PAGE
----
Filed under: Patristics
Following upon Saturday’s virtual tour of the Roman Forum … today’s the feast of a bishop whose statue once stood in that very place. That was long before he became a bishop, though, when he was merely the son-in-law of the emperor. Sidonius Apollinaris was a convert, and a poet, too. The following is boiled down from the old Catholic Encyclopedia.
Sidonius Apollinaris was a Christian author and bishop, born at Lyons about 430; died at Clermont, about August, 480. He was of noble descent, his father and grandfather being Christians and prefects of the pretorium of the Gauls. About 452 he married Papianilla, daughter of Avitus, who was proclaimed emperor at the end of 455, and who set up in the Forum of Trajan a statue of his son-in-law. Sidonius wrote a panegyric in honor of his father who had become consul on 1 Jan., 456. A year had elapsed before Avitus was overthrown by Ricimer and Majorian. Sidonius at first resisted, then yielded and wrote a second panegyric on the occasion of Majorian’s journey to Lyons (458). After the fall of Majorian, Sidonius supported Theodoric II, King of the Visigoths, and after Theodoric’s assassination hoped to see the empire arise anew during the consulate of Anthemius. He went to Rome, where he eulogized the second consulate of Anthemius (1 Jan., 468) in a panegyric, and became prefect of the city. About 470 he returned to Gaul, where contrary to his wishes he was elected Bishop of the Arveni (Clermont in Auvergne). He had been chosen as the only one capable of maintaining the Roman power against the attacks of Euric, Theodoric’s successor. With the general Ecdicius, he resisted the barbarian army up to the time when Clermont fell, abandoned by Rome (474). He was for some time a prisoner of Euric, and was later exposed to the attacks of two priests of his diocese. He finally returned to Clermont, where he died.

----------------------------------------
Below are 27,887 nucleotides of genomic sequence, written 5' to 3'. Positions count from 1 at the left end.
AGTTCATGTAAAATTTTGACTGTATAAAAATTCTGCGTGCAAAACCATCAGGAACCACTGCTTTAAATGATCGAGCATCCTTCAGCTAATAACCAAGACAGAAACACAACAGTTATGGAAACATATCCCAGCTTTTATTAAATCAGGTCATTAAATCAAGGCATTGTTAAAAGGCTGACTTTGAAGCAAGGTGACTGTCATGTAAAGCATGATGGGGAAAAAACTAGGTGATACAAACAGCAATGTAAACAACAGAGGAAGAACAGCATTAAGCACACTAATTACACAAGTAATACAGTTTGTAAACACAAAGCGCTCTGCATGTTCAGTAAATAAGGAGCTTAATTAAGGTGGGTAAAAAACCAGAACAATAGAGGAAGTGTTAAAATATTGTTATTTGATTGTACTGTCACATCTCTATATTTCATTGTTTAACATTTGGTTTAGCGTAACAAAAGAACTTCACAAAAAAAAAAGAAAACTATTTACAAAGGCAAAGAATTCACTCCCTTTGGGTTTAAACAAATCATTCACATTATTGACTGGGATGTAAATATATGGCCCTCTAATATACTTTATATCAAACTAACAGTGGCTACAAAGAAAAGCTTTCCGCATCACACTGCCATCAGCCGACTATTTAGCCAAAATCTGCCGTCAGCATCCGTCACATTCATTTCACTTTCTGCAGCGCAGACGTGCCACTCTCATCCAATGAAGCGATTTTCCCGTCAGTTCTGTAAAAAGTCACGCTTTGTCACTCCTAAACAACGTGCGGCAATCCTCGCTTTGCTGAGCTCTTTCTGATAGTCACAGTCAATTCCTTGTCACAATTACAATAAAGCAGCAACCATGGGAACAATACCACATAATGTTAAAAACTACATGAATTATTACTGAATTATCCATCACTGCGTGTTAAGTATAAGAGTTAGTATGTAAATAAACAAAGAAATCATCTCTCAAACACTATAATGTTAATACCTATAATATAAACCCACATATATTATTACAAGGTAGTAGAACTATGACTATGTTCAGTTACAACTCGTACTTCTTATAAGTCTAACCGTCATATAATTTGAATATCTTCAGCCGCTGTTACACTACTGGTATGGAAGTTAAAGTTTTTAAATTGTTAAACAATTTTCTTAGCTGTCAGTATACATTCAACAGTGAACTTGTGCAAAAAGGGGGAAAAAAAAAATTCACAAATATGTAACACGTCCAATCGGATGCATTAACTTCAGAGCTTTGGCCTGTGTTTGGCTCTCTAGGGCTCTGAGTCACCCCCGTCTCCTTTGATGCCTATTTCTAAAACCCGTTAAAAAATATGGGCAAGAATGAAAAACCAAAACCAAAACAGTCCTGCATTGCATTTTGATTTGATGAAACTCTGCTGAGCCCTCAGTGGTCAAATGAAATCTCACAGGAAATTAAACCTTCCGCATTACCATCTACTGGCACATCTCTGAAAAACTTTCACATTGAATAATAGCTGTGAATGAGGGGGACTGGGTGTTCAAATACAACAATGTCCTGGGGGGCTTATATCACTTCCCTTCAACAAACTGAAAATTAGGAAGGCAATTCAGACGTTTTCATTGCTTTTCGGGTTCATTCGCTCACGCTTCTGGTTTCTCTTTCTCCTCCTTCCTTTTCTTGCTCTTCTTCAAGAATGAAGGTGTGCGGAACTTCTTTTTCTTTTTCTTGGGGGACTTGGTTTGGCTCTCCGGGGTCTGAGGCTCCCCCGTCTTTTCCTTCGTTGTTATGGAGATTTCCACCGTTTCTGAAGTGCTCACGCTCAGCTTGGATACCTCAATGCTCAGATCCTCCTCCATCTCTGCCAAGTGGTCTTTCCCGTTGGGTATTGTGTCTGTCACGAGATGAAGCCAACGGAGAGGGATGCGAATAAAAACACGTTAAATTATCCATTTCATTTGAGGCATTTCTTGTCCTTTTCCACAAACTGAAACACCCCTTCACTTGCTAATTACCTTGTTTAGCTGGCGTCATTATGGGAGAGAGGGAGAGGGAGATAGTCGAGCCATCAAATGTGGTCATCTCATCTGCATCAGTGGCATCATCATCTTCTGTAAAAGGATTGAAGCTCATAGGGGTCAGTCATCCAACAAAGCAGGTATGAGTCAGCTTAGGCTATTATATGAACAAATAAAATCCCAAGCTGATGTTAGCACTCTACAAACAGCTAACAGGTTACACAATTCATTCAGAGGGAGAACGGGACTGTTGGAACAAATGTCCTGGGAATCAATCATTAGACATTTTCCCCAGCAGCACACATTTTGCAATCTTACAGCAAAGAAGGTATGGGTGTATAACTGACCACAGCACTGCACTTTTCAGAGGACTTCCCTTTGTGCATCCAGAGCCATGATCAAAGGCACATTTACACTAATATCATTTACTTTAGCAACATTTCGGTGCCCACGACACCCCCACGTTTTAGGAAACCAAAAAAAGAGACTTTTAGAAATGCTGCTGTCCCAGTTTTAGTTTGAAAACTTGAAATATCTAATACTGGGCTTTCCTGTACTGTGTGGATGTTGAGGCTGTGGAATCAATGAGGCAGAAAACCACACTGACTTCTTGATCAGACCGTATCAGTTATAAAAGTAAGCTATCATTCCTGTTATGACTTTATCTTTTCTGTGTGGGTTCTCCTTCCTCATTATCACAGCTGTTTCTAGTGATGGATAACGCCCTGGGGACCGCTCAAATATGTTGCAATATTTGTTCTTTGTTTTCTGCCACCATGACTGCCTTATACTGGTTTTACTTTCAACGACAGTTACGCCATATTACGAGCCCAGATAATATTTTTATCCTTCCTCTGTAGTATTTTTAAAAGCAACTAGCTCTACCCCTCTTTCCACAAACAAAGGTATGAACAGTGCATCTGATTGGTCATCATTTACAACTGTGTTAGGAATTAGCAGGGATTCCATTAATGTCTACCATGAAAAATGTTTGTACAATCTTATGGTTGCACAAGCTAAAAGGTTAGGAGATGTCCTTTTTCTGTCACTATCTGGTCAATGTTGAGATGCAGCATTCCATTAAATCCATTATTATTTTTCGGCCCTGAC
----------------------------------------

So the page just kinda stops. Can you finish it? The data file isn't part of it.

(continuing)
His works form two groups, poems and letters After his conversion to Christianity, Sidonius ceased to write profane poetry. Sidonius wished to unite the service of Christ and that of the Empire. He is the last representative of the ancient culture in Gaul. By his works as well as by his career, he strove to perpetuate it under the aegis of Rome; eventually he had to be content with saving its last vestiges under a barbarian prince.
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